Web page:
By Scott Thomas Anderson
Thanks to the California Public Records Act, a community revolt to save a popular college radio station and its longtime home is being super-fueled by knowledge that the plan to abandon them was conjured by former U.C. Davis Chancellor Linda Katehi. That’s significant, because Katehi’s tenor at the university was so outcry-inducing that it continues to live on in Google’s digital halls of infamy.
But while U.C. Davis complied with the law in that particular instance, it’s reportedly been less forthright and cooperative on an array of similar public information requests filed regarding the future of KDVS FM and the potential destruction of Freeborn Hall. And those inquires haven’t been filed by just anyone: Each was carefully crafted by Mike Doughton, a 28-year attorney for the State of California whose legal specialty is dealing with the California Public Records Act.
Doughton says that between November of 2020 and April of 2021, he relied on his professional experience to file six separate CPRAs with Chancellor Gary May’s administration. All of them, he says, were either improperly ignored, inappropriately delayed or illegally limited in the scope of what was returned.
“My entire career has been doing document discovery, and I consider it a core expertise,” Doughton told SN&R. “My analysis is that they’re dolling it out in these little truncated ways, holding back what they don’t want to give out. This is horribly belated – it’s not in compliance.”
The legal team for U.C. Davis denies that assertion.
Doughton, who was an attorney for the California Department of Corrections and Rehabilitation for 17 years and the California Energy Commission for 11 years, is now retired and performs in the band Orange Morning. Like many Sacramento-area musicians, Doughton was stunned to learn that U.C. Davis plans to force KDVS out of its 50-year home at Freeborn Hall and into a tiny space that all former managers associated with the station claim would downsize it into oblivion. The university’s position is that it needs to gut the station in order to raze Freeborn Hall, a structure considered by many a gem of mid-Century architecture.
U.C. Davis officials have thus far not revealed exactly what they would replace Freeborn Hall with.
Listeners, fans, show hosts and performing artists from Davis to Sacramento have rallied to try to stop the move. One of them, Dr. Gerrell Drawhorn, a professor at Sacramento State University, filed a CPRA with the university on administrators’ communications regarding the Freeborn decision. That led to the release of a number of emails between Katehi and her subordinates in the summer of 2015. The correspondence strongly indicates that one of Katehi’s right-hand officials decided to use seismic safety concerns about Freeborn as an excuse – or cover – to demolish the cornerstone of U.C. Davis life and then replace it with an unspecified “centerpiece” idea that he was still dreaming up. The emails also show Katehi was immediately supportive.
Given how much was gleaned from Drawhorn’s one CPRA – and given that May’s administration is staying Katehi’s course without saying why – Doughton decided to use his extensive legal background to file a battery of new CPRAs.
“It all has to do with my concern about KVDS and its future, as well as Freeborn Hall: The fate of the two seem to be intertwined,” Doughton said. “Nobody has any answers yet to why they still want to knock Freeborn down.”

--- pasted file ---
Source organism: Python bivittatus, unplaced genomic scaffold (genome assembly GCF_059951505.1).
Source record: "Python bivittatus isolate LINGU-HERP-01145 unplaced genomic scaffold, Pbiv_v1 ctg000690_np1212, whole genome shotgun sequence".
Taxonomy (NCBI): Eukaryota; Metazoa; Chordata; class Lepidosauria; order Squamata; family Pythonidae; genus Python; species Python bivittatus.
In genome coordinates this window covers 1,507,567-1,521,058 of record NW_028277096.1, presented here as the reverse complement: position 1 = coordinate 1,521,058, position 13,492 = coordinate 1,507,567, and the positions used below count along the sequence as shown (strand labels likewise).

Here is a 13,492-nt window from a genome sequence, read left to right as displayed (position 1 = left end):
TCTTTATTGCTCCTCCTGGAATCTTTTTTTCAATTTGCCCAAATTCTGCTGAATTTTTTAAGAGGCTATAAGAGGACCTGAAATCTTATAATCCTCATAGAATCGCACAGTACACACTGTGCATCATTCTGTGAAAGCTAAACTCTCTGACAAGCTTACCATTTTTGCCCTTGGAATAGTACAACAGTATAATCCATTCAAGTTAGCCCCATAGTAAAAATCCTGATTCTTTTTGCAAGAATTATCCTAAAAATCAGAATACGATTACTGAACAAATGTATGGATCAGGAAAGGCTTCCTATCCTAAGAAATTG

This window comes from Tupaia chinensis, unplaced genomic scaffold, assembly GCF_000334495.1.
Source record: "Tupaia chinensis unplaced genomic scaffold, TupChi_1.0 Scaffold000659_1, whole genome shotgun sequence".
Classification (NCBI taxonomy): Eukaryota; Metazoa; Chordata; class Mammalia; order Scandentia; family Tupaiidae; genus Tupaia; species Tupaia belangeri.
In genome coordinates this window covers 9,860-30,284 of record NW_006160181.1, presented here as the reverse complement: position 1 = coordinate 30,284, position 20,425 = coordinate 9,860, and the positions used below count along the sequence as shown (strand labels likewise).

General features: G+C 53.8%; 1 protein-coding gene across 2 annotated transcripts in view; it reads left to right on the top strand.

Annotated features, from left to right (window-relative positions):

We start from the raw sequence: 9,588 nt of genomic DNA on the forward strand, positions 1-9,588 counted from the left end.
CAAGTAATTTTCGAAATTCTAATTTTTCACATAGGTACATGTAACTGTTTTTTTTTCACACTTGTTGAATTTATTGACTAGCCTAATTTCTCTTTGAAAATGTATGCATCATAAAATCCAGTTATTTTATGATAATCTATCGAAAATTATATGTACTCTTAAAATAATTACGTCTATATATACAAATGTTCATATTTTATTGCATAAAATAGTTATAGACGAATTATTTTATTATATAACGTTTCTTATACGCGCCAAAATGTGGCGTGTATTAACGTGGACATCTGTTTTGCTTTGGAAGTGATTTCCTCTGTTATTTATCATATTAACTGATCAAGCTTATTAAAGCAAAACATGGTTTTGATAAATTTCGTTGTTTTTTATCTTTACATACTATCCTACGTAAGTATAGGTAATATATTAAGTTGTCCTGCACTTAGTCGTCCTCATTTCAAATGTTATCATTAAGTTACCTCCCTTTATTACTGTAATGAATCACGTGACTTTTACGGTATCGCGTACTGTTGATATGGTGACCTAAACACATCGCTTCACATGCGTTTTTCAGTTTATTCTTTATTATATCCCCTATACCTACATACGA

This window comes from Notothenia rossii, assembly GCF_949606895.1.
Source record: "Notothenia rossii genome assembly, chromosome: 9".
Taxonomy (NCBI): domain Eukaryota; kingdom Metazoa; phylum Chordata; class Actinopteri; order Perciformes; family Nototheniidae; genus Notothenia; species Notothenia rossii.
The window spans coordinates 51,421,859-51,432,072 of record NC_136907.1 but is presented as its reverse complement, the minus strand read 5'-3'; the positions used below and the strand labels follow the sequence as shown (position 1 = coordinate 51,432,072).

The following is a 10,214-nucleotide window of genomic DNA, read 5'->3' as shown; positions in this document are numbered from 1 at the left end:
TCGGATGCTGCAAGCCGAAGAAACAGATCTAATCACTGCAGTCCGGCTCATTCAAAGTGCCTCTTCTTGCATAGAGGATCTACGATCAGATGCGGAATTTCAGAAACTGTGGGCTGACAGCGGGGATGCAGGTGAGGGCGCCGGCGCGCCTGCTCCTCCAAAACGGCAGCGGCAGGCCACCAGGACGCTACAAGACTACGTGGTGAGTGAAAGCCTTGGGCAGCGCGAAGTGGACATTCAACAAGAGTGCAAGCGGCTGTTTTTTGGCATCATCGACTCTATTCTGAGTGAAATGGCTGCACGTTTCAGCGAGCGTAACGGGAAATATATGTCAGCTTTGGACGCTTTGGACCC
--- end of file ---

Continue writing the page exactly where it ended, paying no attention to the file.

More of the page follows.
Doughton recently provided SN&R with a number of emails between himself and U.C. Davis legal analyst Astrid Davis, in which Doughton argues specifically why the university’s responses to his CPRAs aren’t in compliance with the California Public Records Act or the California Constitution.
While the U.C. Davis Office of Campus Council did not grant SN&R an interview for this story, it did issue a statement from legal operations manager Jana L. Gabby, which reads, “U.C. Davis is diligent in responding to CPRA requests in the appropriate amount of time and manner as outlined by the law … Our Information Practices Team has been responding promptly to Mr. Doughton’s CPRA requests. His assertion that we are ignoring, delaying or limiting the records disclosed is simply inaccurate.”
Doughton disputes that and says the reasons he’s pressing the CPRAs so hard is that it doesn’t make sense May’s administration would continue to push an embattled Katehi-led plan that has little-to-no community support, student support or KVDS staff and alumni support.
Parisa Esfahani, on the other hand, feels something like this was inevitable. Esfahani hosted a Public Affairs show on KDVS between 2014 and 2016. From that vantage point, she closely covered the “fire Linda Katehi movement” among students and staff. She doesn’t think the U.C.’s ouster of Katehi was ever about addressing the underlining issues that led to the college having such allegedly compromised leadership.
“I’m not surprised, because we knew when we got her fired, we didn’t really succeed in changing the infrastructure,” Esfahani reflected. “We all knew what was coming next, a second Katehi administration with another face.”
As for KDVS itself, Esfahani has glowing memories. She says it would be a huge blow for the region if the college goes through with its plans.
“The station has meant so much to a really great, warm, vibrant community for so long,” she noted. “It’s student-led, student-run, and there’s nothing gross or neo-liberal about it, like the rest of the U.C. … It’s a beautiful grassroots thing, something that has so much soul, so much spirit.”